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When Dolores O’Riordan died in January 2018 it seemed the end of The Cranberries, the band she joined nearly 30 years earlier in Limerick, Ireland, and led to sales of more than 40 million and hits-in-perpetuity such as Zombie, Linger, and Dreams.

As much as the songwriting was shared with guitarist Noel Hogan, and the band had held firm through those years of massive sales, periods of relative quiet, and her solo career, O’Riordan was the voice, face and spiritual pulse of the group for everyone else.

But she’d left a swag of songs written with Hogan, many of which had her full vocals on demo tapes, ahead of the band’s planned return to the studio. And as Hogan listened back to them a month later he could hear something there that felt right, “like a gift that Dolores had left behind”, he says now.

Could they? Should they? When the estates and record companies of Michael Jackson and Prince, Elvis Presley and Jeff Buckley had trawled through the bottom drawers and shelves for anything to sell, there had been a smell of exploitation hanging over it all.

The Cranberries were better than that, surely, and anyway, these were not offcuts and discards; these were whole songs itching to go. Hogan went to her family – for confirmation, for approval. Really, could he have done anything else?

“No, no, we couldn’t have done it with that cloud hanging over us of not having their approval and feeling like we had stolen something from them,” he says, explaining the family had always been close to the band and O’Riordan’s brother Peter had been co-managing them since 2012.

“I spoke to him first and Peter got the [sound] files I didn’t have from New York and he said ‘I know she was so excited about doing this so it would be crazy not to finish it’. Then we spoke to the rest of the family, particularly her mum who she was very, very close with, and her mother was so delighted to hear it because she was worried we wouldn’t finish it. They said go ahead and do what you need to do and whatever else you need, we are here to do that.”

So Hogan, his bassplaying brother Mike, and drummer Fergal Lawler went into the studio in April with their long-time producer Stephen Street to finish a job. And to finish the band.

“We knew we were done after this. We’ll leave The Cranberries behind us now,” Hogan says. “We never, ever discussed replacing Dolores, or having someone else there. It’s only really in the last month, since we started doing this kind of [promotional] stuff that it’s come up. It was always the four of us and without one of us there, you wouldn’t consider it.”

Whatever you may think of the proprieties of a posthumous album, there is nothing about this record which suggests patchwork or a hastily cobbled together cash-in.

It sounds if anything like early Cranberries. The symbiosis of a band is there. As are the needs of three 40something men dealing with loss.

“We had to do it for Dolores’s memory, for the band, for the legacy of the band, so to come in at the end with some kind of sub-par album was not something we could do,” says Hogan. “It was almost like therapy at the time, but looking back on it now I can’t imagine how I could have coped last year if we hadn’t done this album.”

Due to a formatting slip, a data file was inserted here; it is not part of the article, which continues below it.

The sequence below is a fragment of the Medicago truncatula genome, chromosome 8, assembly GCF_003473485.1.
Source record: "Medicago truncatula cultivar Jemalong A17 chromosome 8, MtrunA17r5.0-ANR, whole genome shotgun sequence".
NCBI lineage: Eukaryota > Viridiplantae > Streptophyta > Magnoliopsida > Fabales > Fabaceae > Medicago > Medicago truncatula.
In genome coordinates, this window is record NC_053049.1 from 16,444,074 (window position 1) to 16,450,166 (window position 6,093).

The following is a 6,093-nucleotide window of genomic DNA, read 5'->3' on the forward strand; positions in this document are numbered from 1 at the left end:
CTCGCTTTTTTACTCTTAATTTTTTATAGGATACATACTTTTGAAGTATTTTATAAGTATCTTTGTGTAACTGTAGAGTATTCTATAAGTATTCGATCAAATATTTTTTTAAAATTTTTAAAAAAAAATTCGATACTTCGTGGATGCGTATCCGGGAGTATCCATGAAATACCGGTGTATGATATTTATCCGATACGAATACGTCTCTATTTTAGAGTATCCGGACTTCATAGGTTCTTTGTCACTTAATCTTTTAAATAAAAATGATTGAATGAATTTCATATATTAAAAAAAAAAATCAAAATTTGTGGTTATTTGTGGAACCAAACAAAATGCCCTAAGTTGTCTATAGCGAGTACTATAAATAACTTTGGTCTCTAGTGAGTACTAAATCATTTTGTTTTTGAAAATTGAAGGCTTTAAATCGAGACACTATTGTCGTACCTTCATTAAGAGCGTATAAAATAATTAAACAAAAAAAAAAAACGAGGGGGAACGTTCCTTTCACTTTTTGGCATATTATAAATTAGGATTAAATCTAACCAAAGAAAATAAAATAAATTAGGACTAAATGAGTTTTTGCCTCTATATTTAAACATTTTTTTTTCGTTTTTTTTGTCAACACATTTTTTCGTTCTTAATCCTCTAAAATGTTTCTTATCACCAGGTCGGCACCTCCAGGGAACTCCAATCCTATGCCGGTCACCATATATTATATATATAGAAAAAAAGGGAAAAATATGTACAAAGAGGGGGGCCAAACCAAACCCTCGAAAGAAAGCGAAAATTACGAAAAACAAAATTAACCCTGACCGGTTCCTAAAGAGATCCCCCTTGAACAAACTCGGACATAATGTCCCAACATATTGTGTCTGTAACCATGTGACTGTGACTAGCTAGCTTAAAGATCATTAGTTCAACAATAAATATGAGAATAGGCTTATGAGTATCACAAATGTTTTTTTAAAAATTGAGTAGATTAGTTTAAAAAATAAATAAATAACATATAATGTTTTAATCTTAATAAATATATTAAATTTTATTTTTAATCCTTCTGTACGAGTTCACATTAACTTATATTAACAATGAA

Therapy aside though, yes it was the first single from the record but it’s still a pretty ballsy move opening the album with a song called All Over Now.

“What we tried to do I guess, when we were picking singles and laying out the track listing, the trick was to forget about what we had been through. We looked at it as it Dolores was still here. Because the songs were written in the sense that this is going be just another Cranberries album,” says Hogan. “Dolores and I had worked hard for the last six months of Dolores’s life on the songs, so when we recorded them we kinda forgot that she wasn’t here.

“I’ve had a few people say you’re mad putting that as the single but I can’t let that dictate how we are going to approach this. You’ll find something in every song that says I can’t do that, I can’t do this, so we had to almost ignore the fact that Dolores had passed away and do it like she was here.”

In any case, perhaps provocatively but also perhaps accurately, Hogan says “I think what you will hear, as the single and album running order, is what I think Dolores would have gone with as well”.

In truth, it’s the only sensible way they could have approached it, otherwise the three men would have spent their time second and third guessing themselves and compromising all decisions.

“We could have ended up with an album of two songs,” he says. “We had, I guess, to be cold about it. But Dolores being the way she was as well, she loved a bit of controversy and rising people up, so I think she’d love all this. And that’s what her brothers said to us. They said she’d have loved this even more, the madness that surrounds this whole thing.”

But then to finish with In The End makes it clear there’s more being told here than just a running order.

“The funny thing was I knew what the first song and the last song would be, and the rest fell into place as we were developing them. But, as the cliché goes, it almost wrote itself to have that song as the last song,” Hogan says. “The subject matter is about things not being what they could be – the grass is always greener, that kind of thing - and it ended up being the last song we recorded.

“On that last day there were three of us in the studio for the last time and we were sitting there and realised that that’s the last time will ever do this as The Cranberries.”

The Cranberries’ In The End is out April 26.

A version of this story ran in the Sydney Morning Herald Arts on April 18

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